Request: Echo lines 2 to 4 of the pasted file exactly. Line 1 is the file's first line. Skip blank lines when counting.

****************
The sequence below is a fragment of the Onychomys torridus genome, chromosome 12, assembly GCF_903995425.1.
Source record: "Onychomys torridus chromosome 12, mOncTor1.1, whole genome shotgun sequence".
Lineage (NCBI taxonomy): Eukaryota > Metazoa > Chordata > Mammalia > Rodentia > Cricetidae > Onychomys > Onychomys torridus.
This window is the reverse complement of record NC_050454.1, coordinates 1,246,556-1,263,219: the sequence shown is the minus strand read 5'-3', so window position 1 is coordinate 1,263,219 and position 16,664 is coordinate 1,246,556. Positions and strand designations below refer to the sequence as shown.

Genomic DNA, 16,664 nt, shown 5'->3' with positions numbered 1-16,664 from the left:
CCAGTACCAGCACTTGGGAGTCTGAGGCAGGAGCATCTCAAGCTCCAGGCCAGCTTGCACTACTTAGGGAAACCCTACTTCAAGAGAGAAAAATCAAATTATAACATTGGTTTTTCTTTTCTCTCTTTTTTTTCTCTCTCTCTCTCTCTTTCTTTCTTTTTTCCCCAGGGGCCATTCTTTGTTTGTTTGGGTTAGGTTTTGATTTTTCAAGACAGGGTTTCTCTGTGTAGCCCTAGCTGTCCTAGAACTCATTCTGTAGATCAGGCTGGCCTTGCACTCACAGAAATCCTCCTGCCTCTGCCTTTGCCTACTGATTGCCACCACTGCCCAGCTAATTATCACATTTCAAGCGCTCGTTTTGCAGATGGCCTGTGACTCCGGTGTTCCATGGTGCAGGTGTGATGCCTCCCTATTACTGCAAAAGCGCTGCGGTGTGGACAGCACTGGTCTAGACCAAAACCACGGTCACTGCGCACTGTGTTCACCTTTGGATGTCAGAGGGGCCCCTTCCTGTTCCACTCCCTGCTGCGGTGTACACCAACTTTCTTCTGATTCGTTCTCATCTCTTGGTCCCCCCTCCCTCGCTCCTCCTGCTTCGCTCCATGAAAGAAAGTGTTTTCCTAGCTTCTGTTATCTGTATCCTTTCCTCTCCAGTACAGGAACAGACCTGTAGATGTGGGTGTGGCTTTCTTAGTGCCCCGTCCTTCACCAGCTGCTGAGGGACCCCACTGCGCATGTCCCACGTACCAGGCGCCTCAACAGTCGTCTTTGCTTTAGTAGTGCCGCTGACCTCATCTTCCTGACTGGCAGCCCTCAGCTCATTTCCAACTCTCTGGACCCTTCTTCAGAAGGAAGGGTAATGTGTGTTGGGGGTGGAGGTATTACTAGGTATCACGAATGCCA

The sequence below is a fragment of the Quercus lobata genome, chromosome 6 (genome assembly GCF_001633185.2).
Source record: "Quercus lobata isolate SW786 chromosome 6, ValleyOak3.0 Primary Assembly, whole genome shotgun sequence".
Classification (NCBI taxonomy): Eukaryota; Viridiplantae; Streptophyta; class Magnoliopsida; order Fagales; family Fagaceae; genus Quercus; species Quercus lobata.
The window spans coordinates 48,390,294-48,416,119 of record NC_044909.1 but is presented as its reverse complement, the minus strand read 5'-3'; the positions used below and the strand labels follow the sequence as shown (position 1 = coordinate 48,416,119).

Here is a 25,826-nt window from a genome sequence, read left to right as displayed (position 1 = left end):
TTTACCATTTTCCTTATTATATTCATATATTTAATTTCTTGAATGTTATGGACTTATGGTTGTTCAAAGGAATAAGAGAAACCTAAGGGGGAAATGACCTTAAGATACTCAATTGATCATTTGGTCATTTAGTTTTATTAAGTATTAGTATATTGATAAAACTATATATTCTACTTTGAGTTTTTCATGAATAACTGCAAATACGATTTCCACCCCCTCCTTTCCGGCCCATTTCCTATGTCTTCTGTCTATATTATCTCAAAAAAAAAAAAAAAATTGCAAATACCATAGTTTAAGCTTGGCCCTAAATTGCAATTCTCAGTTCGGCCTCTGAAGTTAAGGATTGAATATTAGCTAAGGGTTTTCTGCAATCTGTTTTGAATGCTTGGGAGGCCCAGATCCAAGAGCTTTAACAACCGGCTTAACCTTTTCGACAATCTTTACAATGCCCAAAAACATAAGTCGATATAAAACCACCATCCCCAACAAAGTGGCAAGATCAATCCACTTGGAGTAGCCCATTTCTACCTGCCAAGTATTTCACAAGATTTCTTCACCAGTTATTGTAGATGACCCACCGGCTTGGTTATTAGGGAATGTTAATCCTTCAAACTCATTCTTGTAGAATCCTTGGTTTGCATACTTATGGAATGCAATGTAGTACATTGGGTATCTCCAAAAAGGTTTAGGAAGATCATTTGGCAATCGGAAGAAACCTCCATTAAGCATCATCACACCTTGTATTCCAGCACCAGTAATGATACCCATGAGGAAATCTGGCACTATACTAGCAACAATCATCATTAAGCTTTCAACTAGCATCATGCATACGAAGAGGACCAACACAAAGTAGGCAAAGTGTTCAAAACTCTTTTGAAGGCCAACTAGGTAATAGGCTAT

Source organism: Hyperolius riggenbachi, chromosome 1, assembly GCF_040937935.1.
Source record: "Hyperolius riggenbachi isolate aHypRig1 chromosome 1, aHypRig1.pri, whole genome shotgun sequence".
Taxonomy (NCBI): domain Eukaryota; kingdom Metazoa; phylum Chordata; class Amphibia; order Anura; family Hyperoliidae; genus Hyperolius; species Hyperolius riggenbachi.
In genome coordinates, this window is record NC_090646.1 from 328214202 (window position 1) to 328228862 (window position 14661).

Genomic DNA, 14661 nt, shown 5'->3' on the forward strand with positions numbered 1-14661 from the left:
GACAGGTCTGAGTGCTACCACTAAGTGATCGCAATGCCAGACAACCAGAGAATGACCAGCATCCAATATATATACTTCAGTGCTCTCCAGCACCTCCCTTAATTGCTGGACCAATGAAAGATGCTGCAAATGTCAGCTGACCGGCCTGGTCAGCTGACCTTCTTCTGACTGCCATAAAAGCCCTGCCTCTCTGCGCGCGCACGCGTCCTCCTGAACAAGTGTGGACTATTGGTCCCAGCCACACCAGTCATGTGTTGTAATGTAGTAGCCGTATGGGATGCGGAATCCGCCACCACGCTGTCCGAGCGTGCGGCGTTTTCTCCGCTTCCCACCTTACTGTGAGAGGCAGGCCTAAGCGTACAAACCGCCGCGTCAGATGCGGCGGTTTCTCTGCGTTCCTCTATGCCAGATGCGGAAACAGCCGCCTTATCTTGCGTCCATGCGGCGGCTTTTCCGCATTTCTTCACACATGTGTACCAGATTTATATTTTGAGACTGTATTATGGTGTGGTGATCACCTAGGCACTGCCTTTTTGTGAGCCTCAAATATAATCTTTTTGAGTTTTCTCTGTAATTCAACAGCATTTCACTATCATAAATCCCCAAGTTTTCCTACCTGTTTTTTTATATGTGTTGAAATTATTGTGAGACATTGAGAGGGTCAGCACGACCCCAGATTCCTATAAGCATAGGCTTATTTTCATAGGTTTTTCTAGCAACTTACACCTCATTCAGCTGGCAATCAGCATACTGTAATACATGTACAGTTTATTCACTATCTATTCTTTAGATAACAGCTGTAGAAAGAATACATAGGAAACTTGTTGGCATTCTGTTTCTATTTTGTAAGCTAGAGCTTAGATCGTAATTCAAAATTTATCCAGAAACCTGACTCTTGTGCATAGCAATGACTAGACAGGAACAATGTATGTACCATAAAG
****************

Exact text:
Source record: "Onychomys torridus chromosome 12, mOncTor1.1, whole genome shotgun sequence".
Lineage (NCBI taxonomy): Eukaryota > Metazoa > Chordata > Mammalia > Rodentia > Cricetidae > Onychomys > Onychomys torridus.
This window is the reverse complement of record NC_050454.1, coordinates 1,246,556-1,263,219: the sequence shown is the minus strand read 5'-3', so window position 1 is coordinate 1,263,219 and position 16,664 is coordinate 1,246,556. Positions and strand designations below refer to the sequence as shown.